The best way to learn is by example.
Birds, both wild and captive, use this method of learning often. Typically, having something to use as a template, which can be referred to often, teaches most effectively – especially when there is a lot of information to absorb.
For example, going to the vet when my bird was sick used to be a completely stressful experience for me. Before I started to have an understanding of avian illnesses, and long before I found an avian vet (before I even knew they existed), a visit left me dazed and confused. This is not a good feeling when your bird is sick and in need.
The vet would take the time to eloquently explain the nature of an illnes and I would nod at him feeling certain that I had an understanding of what he was trying to tell me. Then something mystical would happen between the clinic door and my car – I would promptly forget everything I was told and would only retain that I had to somehow medicate my bird twice a day, and something about an infection. Everything else was lost in the fog of confusion.
I always wound up at home again feeling insecure about my ability to help my bird. It was so stressful and, thinking back, I wish I had thought to bring my 20 lb, 1980s, oversized video camera along with me. That way I would have the entire adventure recorded so that I could review the content and ease my mind when I was sure that I was going to kill my bird with my ineptness.
Today, I often recommend that those who have similar lapses following a vet visit break out their phones to record the important explanatory parts.
Many people find they have similar experiences when learning to train their parrots. Training is actually a very simple process, which we tend to over complicate. A child can do it – literally!
Where people seem to face difficulties is typically in neglecting to apply the small details that make the experience clear to a parrot. But it can mean the difference between success and failure:
- properly holding and directing the target stick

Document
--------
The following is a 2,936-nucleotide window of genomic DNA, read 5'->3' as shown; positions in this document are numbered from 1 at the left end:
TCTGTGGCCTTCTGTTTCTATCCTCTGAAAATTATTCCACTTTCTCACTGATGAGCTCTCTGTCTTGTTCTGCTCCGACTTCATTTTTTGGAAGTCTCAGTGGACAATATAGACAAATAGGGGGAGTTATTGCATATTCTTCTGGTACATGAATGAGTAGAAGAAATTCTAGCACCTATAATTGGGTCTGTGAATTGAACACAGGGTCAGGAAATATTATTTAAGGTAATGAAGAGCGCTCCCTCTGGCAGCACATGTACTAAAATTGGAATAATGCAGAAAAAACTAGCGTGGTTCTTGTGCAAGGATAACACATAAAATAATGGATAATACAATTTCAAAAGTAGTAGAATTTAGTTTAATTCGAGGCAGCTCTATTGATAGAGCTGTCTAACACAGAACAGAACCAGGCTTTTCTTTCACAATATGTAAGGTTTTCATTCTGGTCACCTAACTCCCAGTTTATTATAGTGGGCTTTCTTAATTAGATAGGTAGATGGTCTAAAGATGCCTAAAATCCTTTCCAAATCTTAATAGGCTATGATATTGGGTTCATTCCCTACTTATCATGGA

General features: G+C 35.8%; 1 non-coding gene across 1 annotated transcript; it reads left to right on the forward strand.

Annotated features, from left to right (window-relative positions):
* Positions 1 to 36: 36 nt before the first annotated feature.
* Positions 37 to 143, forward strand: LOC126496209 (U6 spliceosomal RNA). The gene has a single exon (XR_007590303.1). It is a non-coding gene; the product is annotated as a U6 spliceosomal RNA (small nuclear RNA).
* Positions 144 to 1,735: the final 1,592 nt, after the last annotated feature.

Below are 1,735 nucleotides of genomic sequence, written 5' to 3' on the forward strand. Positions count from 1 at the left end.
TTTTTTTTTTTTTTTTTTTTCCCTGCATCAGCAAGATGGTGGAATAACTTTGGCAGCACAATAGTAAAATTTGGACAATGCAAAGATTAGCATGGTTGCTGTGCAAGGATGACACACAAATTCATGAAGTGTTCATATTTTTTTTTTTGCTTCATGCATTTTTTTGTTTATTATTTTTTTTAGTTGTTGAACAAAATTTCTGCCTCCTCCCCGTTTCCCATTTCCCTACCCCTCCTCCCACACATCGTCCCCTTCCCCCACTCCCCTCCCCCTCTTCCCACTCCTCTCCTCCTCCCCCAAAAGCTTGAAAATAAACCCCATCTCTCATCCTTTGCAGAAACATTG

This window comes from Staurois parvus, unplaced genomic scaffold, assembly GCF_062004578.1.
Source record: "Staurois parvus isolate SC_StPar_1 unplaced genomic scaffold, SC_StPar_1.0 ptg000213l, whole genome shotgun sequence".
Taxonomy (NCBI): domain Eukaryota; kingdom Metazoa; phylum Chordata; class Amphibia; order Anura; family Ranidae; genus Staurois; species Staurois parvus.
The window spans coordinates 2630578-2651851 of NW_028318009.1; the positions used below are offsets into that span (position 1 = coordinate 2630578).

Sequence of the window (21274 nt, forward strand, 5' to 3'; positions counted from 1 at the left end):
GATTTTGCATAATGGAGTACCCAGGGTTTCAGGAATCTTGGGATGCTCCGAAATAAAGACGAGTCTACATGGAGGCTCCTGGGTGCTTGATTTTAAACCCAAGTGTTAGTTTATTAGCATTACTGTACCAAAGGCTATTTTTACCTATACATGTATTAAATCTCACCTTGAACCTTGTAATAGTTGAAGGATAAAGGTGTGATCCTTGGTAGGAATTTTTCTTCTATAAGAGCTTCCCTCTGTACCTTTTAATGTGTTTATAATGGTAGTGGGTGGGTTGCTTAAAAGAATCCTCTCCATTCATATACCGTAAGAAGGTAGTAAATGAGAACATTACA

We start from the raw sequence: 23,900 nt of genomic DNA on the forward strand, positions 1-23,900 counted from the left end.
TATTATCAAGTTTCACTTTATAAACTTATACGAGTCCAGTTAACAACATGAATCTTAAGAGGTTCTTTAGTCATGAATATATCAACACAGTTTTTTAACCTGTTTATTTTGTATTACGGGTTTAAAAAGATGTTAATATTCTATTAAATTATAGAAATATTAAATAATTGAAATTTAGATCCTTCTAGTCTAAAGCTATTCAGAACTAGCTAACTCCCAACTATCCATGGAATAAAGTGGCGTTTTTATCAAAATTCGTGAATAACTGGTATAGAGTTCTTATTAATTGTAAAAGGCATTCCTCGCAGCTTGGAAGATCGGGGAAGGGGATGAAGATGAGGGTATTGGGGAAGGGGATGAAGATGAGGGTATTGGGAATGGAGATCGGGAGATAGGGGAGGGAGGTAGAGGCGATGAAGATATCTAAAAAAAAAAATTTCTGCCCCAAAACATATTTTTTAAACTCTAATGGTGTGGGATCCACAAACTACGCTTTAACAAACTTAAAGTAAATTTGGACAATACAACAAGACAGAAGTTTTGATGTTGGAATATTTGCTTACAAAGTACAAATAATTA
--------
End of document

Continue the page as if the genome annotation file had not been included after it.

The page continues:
- consistency on the part of the owner
- the timing of the click and the delivery of the reward
- the training diet
These seemingly minute details play a vital role in training your bird. With birds, it’s the little things that stand in the way of progress much more than the bigger issues.
One Day Miracles teaches by example!
The Womachs have produced a training series called One Day Miracles in which they enter the homes of 12 bird owners (just like you) who have birds with common behavioral issues (just like the ones your bird has) and taught the owners how to use training to eliminate them.
More often than not, the problems were rooted in areas that the owners had not even considered. We love our birds and when our emotions are tangled up in a problem, we are not always equipped to analyze them properly. You can’t fix a problem that you don’t understand. Dave and Jamie would redirect the owners to the actual source of the problem, present a solution and the healing could begin.
For me, the greatest thing about this series is the fact that you can go back and watch and re-watch until you feel confident in your abilities. There are not any other training DVDs on the market that are this explicit and demonstrative and if you have a parrot with behavioral issues, you are going to find them covered in One Day Miracles.
Are you thinking that miracles can’t happen in a single day? Birdtricks is about to prove you wrong! Click here to learn more: One Day Miracles!
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